(Honestly, here's a bit of side tracking. The members are at times as guilty as the leader when the latter falls because they collectively and blindly feed his ego and his ego in turn feeds the members’ ego and the wheels of the bus go round and round and round).
But because the preacher’s life is largely hidden from the public, we are left with the content of his sermon as a guide. And I dare say that sermons in general vary little between preachers. Let me clarify. I know there are great sermons out there with wonderful content, well thought out that is, and scrupulously organized for clarity. But as with my previous assumption, I believe that any preacher worth his salt earnestly prepares his sermons before presenting them on Sunday. And it is based on this assumption that I think their sermons vary little with the sermons of other more charismatic preachers.
Having said that, I am also aware that a boring preacher may have in his hands the greatest written sermon in the world and yet without that definitive charismatic spin, it's difficult not to put even a die-hard member to slumber.
So, from this young "old-timer", I see the solution as a trite one and it is this: the difference between Adam and a mature Christian is how he applies the word. I believe there is a deep excitement in a life transformed by the word. And this is where a crucial difference can be made in our Christian walk, that is, to focus on how we can be transformed by a carefully prepared sermon rather than on how exciting the preacher is.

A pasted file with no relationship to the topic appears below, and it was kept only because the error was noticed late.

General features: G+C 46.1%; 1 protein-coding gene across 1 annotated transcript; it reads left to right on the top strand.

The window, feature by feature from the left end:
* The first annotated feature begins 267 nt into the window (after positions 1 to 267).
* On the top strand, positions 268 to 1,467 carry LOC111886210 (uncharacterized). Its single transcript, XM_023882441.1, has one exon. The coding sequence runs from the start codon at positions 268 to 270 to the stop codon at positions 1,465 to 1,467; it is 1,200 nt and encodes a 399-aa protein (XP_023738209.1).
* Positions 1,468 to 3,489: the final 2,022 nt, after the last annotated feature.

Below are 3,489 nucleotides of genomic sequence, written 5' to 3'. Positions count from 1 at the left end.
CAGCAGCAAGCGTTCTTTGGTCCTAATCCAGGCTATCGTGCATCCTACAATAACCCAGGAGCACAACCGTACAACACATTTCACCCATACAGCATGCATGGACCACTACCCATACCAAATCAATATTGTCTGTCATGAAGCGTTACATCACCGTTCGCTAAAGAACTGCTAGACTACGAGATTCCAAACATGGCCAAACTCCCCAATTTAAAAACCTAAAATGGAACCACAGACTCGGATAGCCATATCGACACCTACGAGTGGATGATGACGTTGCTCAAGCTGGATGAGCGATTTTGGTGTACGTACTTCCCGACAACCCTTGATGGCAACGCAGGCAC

Many people think that "doing church" is on Sunday. Actually, I see church as on any other day except Sunday. You see, Sunday is "receiving the seed" day and the rest of the week is "planting the seed". Unfortunately, me included, many have, in their spiritual storehouse, bags of unplanted seeds. I think that's the main problem of spiritual maturity - an unplanted life, a life unapplied. And a life unapplied is a life of spiritual bluntness and everything such a life touches turns to boredom.
The way I see it is this. The main responsbility rests on the initiative of the congregant’s life and not on the dynamism of the delivery. In the end, what makes a sermon exciting is how a life is gradually changed by it. So, it is immature to equate a good sermon with how charismatic the preacher is. And Adam and I are both guilty of doing just that.
Sadly, in today's “me-first, self-therapeutic” culture, most of us are not looking for how we can be changed by a sermon but by how exciting a sermon will make us feel. And this excitement is externally generated, that is, from the charisma of a preacher. We are therefore more a "feel good" generation rather than a "heal deep" one.
Let's end with this thought. I think tying our belief to the charisma of a preacher is like tying our faith to a fiery comet. Sooner or later, the comet will burn out and crash head first. May I suggest that a better anchorage would be Calvary because even in the worst of time, amidst the pain and suffering, Christ still remained faithful to the end. Now, that's a good life to follow, a good foundation for our anchorage. Cheers out!